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Author's profile photo Christine Donato

Resilience, Love, & Hope: The 2016 Pan-Mass Challenge

When I called Sue Spencer to hear about her 13th ride with the Pan-Mass Challenge, I was expecting to speak with a woman that sounded tired and worn out.

I was way off in my assumption. Her bubbly, energetic, and positive attitude resonated through the phone.

An SAP employee and two-time cancer survivor, Sue told me that she actually planned to go out for a short cycle later that night…barely two days after she completed a 200-mile ride.

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A catalyst for change: the Pan-Mass Challenge

Each year the Pan-Mass Challenge (PMC) unites roughly six-thousand cyclists, volunteers, donors, and sponsors who share a passion for discovering improved cures for all types of cancer. All money raised by the PMC is donated to the Dana-Farber Cancer Institute.

“Everyone who rides is touched by cancer,” Sue said. “Family members, you yourself, your child, doctors and nurses. Everyone is there for two days of a surreal event with six-thousand people that you have something in common with.”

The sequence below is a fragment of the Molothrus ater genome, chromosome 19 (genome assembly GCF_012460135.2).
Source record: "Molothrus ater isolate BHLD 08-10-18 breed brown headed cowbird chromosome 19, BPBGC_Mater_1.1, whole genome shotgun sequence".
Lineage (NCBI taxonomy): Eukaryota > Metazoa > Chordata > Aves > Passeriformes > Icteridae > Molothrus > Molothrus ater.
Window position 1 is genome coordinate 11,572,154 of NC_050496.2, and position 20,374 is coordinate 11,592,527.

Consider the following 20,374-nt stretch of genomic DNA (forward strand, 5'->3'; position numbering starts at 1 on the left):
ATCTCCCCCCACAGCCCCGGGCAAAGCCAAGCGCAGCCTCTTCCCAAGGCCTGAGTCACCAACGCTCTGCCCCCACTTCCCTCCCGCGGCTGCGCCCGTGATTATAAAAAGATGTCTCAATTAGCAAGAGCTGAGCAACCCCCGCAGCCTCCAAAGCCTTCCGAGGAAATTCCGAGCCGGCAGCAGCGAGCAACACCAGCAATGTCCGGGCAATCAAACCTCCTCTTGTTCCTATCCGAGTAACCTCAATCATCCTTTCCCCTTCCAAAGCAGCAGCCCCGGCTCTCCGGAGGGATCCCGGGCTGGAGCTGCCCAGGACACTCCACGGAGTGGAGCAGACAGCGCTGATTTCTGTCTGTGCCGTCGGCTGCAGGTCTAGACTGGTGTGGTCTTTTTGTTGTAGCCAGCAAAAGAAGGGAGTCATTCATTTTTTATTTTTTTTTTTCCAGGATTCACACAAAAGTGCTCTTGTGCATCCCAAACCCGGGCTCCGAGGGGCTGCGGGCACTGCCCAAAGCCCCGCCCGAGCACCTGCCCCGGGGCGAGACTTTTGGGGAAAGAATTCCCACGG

The race atmosphere is one of abounding love. Sue explained, “No one gets mad when you ask why they are riding. No one is mean. Even if you’re hurting and climbing up a hill, everyone wants to talk. You hear amazing stories.”

People encourage each other, and it helps.  Sue passed many strangers that read her nametag and cheered, “Hey Suzanne! You can do it! You’re doing it.” The feeling is indescribable.

Resilience, Love, & Hope

Days prior to her race, Sue’s neighborhood friend lost a seven-year battle with cancer. This friend was a vibrant, caring, giving woman who fought until the end.

And although Sue was undeniably upset and angry inside, she explained that stories like this give her the fight to keep riding.

She thought to herself, “I can do more. I need to do more. I need to keep riding and keep getting folks to support this cause. We need the funds. We need the research to help find better treatment.”

Personalized Medicine Helped Sue’s Quality of Care

The riders who partake in the PMC are committed. To participate, you must pay a $250 registration fee and raise a minimum of $4,700 for Dana-Farber.

In 2003, Sue was diagnosed with breast cancer and worked with oncologists at Dana-Farber to undergo chemotherapy, radiation, and surgery.  After being in remission for 10 years, she was diagnosed with a reoccurrence of breast cancer, and this time, with the help of personalized medicine, she is managing the disease with antibody therapy, healthy living, and mindfulness.

Medicine has advanced incredibly since her first diagnosis in 2003. Dana-Farber includes genome sequencing as part of patient treatment.

With insight into the genetic makeup of its patients as well as the specific mutations in each case of cancer, the doctors and researchers at Dana-Farber are able to better target treatments for each instance of cancer as well as compare cases against each other to help determine trends, themes, and similarities.